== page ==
- On Thursday, crude futures rose on European trading as Libya's Prime Minister Ali Zaidan was taken hostage at a Tripoli hotel by gunmen. The abduction appeared to be in retaliation for the U.S. special forces’ raid capturing an al-Qaida suspect in Libya. However, the president was freed when members of another militia group stormed the site. Militia violence has increased in the region since the summer despite increased calls from the government to disband the groups. Later in the day, WTI futures rose over 1.5% from a three-month low as it appeared U.S. lawmakers were getting closer to an agreement to raise the debt ceiling. House Republican leaders presented a proposal to raise the debt limit for six weeks without policy conditions. Although the proposal would not end the partial shutdown of government operations, President Obama had previously indicated he would accept a short-term increase in the debt ceiling limit without policy conditions. WTI crude futures closed up $1.40 at $103.01 per barrel.
Natural gas prices
U.S. Henry Hub natural gas futures rose sharply this week, boosted by storm-affected supply in the Gulf of Mexico and expectations of a colder winter in U.S. Northeast. Prices were also supported by lower-than-expected natural gas inventory build.
Note: Intra-day prices (every 6 hours)
Data source: Bloomberg
- Last Friday, traders covered short positions as Tropical Storm Karen headed toward Louisiana, which led to a shutdown of an estimated 1.7 Bcf/d of natural gas production. The Gulf of Mexico accounts for 5.6% of U.S. natural gas production. Baker Hughes reported the gas-directed rig count rose by two rigs to 378. In June gas-directed rigs posted an 18-year low of just 349 rigs. Henry Hub natural gas futures closed nearly unchanged, up just 0.7 cents at $3.506 per MMBtu.
- On Monday, natural gas futures rose as the National Weather Service (NWS) published revised weather forecasts showing warmer weather in the central and eastern portions of the U.S., which was expected to increase natural gas-derived power demand. In the Gulf of Mexico, natural gas operations were restarted following a temporary closure due to Tropical Storm Karen. The U.S. Bureau of Safety and Environmental Enforcement released data showing 1.8 Bcf or around 48% of Gulf gas production was shut down on Sunday as a result of the storm. Henry Hub natural gas futures closed up 12.3 cents at $3.629 per MMBtu.
- On Tuesday, natural gas futures extended Monday's gains as weather forecasts from the NWS continued to show warm temperatures across much of the U.S. in the 6–10 and 8–14 day forecast. The EIA reported heating degree-days in the lower 48 states will be down 0.3% from last year in the October-March period based on National Oceanic and Atmospheric Administration data. However, the EIA expects winter in the major demand center, U.S. Northeast, to be 3% cooler than last year. Henry Hub natural gas futures for November delivery rose 8.7 cents to close at $3.716 per MMBtu..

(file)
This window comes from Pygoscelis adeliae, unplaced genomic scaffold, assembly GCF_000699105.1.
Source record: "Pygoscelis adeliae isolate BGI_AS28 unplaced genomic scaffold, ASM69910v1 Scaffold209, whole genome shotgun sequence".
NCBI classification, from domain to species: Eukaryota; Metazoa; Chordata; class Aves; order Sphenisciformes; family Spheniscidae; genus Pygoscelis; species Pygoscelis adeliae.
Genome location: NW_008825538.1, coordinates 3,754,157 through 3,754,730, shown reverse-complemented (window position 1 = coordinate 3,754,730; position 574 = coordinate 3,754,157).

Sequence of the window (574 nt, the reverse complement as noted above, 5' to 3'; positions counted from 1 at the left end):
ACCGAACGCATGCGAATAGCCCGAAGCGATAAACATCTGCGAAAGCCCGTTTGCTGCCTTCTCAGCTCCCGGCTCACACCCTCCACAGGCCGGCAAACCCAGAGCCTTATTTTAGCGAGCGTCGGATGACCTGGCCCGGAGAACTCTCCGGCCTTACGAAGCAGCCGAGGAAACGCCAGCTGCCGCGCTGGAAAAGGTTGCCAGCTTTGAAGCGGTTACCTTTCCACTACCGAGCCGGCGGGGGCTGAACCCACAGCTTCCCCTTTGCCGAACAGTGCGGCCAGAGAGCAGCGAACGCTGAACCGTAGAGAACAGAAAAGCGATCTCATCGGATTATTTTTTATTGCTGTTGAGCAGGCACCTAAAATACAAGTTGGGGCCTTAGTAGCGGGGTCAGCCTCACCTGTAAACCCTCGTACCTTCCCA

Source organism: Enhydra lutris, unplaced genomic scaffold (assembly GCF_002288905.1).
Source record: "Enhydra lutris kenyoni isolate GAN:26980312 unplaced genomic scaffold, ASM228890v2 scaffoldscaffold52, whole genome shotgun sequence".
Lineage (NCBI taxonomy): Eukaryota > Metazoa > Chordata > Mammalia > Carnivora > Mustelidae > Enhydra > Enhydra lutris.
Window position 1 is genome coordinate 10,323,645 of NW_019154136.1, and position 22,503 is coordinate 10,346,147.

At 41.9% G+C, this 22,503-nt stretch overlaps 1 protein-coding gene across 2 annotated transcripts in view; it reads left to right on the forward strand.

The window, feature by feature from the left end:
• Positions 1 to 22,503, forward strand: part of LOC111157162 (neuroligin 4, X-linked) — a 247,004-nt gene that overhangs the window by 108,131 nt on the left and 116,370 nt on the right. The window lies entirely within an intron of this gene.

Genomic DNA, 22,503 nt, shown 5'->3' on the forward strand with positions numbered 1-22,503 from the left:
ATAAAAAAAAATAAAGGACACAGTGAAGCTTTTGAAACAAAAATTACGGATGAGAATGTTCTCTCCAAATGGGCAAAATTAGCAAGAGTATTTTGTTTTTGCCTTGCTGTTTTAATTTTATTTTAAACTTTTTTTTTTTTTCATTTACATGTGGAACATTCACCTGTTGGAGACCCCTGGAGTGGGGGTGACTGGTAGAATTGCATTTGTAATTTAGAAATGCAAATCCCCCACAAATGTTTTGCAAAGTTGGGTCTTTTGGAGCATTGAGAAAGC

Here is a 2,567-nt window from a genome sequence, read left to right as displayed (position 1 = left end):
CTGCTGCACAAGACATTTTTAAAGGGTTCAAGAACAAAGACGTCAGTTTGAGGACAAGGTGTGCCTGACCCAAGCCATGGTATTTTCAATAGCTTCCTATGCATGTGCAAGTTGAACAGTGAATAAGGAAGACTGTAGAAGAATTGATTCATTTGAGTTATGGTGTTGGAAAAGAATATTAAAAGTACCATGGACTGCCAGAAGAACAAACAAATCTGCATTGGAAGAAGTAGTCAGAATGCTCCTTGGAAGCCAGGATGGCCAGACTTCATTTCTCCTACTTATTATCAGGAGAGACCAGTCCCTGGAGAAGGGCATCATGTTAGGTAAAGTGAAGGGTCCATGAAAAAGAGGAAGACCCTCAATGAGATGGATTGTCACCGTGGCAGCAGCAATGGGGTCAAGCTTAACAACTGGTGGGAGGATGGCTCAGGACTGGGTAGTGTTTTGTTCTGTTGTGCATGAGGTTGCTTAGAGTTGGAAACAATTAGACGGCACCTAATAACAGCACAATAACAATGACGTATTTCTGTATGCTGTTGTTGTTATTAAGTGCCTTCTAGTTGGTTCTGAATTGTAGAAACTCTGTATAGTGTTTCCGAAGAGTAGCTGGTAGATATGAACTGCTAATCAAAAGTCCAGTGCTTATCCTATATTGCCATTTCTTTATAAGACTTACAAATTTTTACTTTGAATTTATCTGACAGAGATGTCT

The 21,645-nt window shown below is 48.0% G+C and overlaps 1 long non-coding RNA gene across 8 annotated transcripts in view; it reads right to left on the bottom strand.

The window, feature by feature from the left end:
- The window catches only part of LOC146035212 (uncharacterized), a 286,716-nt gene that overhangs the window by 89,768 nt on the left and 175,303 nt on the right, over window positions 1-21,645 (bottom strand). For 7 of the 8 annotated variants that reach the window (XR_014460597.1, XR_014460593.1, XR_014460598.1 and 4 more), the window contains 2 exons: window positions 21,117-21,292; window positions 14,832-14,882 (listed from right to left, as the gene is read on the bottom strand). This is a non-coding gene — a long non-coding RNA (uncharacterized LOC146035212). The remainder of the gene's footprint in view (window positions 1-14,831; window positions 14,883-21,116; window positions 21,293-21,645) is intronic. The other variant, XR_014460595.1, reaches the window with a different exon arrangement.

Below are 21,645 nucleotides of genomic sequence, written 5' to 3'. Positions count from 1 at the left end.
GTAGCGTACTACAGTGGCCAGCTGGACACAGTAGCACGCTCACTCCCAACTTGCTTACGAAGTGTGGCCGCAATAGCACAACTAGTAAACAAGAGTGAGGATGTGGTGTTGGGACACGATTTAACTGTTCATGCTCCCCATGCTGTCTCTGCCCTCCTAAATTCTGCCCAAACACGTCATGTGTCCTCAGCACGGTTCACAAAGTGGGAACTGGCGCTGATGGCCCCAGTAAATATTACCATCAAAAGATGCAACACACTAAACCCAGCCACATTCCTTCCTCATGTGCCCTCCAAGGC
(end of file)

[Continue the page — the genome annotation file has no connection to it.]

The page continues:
- On Wednesday, natural gas futures fell as investors booked profits from the three-day rally. Further, analysts were expecting a 94 Bcf build in EIA’s natural gas inventory data due on Thursday. Natural gas for November delivery fell 3.7 cents to $3.679 per MMBtu.
- On Thursday, natural gas futures rose as the EIA released its weekly natural gas inventory report showing an injection of 90 Bcf, which was below analyst expectations. The injection was above both last year’s level of 73 Bcf and the five-year average injection of 84 Bcf. Total U.S. natural gas in storage is 3,577 Bcf, 55 Bcf higher than the five-year average. Natural gas futures closed for the day at $3.723 per MMBtu, up 4.4 cents.
The forward curve for WTI crude is in backwardation, with June 2014 WTI futures 4.1% lower than near-month (November) futures, primarily due to growing North American supply and concerns about a slowdown in global economic growth. However, June 2014 natural gas futures are at a premium of 5.1% over November 2013 futures due to expectations of moderate supply growth and higher demand from commercial and residential sectors in 2014.
Data source: Factset
Weekly U.S. crude oil and natural gas data
|Indicators||This Period||Prior Period||% Change|
|Refinery Inputs (MMBPD)||14.89||15.44||-3.56%|
|Gasoline Demand (MMBPD)||8.85||8.53||3.75%|
|Distillate Demand (MMBPD)||3.83||3.83||NC|
|Stocks (million barrels)||370.5||363.7||1.87%|
|Rotary Rig Count||1,372||1,362||0.73%|
|Indicators||This Period||Prior Period||% Change|
|Working Storage (Bcf)||3,557||3,487||2.01%|
|Rotary Rig Count||378||376||0.53%|
|Horizontal Rig Count||1,099||1,085||1.29%|
|Consumption (Bcf)*||1,910 (Jul 13)||1,727 (Jun 13)||10.60%|
|Gross Withdrawals (Bcf)*||2,552 (Jul 13)||2,453 (Jun 13)||4.03%|
|Canadian Imports (Bcf)*||225.9 (Jul 13)||228.9 (Jun 13)||-1.31%|
|LNG Imports (Bcf)*||8.1 (Jul 13)||8.1 (Jun 13)||NC|
* The EIA does not provide weekly natural gas consumption, withdrawal and import numbers. Thus, the latest available monthly numbers are reported above.
NC – No Change
Data source: U.S. Energy Information Administration (EIA)